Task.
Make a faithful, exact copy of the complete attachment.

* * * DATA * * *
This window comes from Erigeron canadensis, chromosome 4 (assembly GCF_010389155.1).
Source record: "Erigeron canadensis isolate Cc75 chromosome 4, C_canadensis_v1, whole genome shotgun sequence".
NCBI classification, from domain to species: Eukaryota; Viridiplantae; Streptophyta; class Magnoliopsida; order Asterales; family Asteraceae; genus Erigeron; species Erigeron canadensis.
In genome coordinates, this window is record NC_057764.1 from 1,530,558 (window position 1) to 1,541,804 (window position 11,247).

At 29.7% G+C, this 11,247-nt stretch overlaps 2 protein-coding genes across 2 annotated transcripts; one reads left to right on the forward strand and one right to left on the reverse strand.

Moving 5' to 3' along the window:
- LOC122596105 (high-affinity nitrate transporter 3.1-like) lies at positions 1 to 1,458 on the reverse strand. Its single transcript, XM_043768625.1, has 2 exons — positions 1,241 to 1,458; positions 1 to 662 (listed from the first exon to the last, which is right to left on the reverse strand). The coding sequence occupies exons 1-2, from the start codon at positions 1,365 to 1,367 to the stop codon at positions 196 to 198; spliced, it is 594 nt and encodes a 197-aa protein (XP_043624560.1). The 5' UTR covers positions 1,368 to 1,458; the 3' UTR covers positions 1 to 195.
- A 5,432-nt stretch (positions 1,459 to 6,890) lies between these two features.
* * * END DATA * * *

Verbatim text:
This window comes from Erigeron canadensis, chromosome 4 (assembly GCF_010389155.1).
Source record: "Erigeron canadensis isolate Cc75 chromosome 4, C_canadensis_v1, whole genome shotgun sequence".
NCBI classification, from domain to species: Eukaryota; Viridiplantae; Streptophyta; class Magnoliopsida; order Asterales; family Asteraceae; genus Erigeron; species Erigeron canadensis.
In genome coordinates, this window is record NC_057764.1 from 1,530,558 (window position 1) to 1,541,804 (window position 11,247).

At 29.7% G+C, this 11,247-nt stretch overlaps 2 protein-coding genes across 2 annotated transcripts; one reads left to right on the forward strand and one right to left on the reverse strand.

Moving 5' to 3' along the window:
- LOC122596105 (high-affinity nitrate transporter 3.1-like) lies at positions 1 to 1,458 on the reverse strand. Its single transcript, XM_043768625.1, has 2 exons — positions 1,241 to 1,458; positions 1 to 662 (listed from the first exon to the last, which is right to left on the reverse strand). The coding sequence occupies exons 1-2, from the start codon at positions 1,365 to 1,367 to the stop codon at positions 196 to 198; spliced, it is 594 nt and encodes a 197-aa protein (XP_043624560.1). The 5' UTR covers positions 1,368 to 1,458; the 3' UTR covers positions 1 to 195.
- A 5,432-nt stretch (positions 1,459 to 6,890) lies between these two features.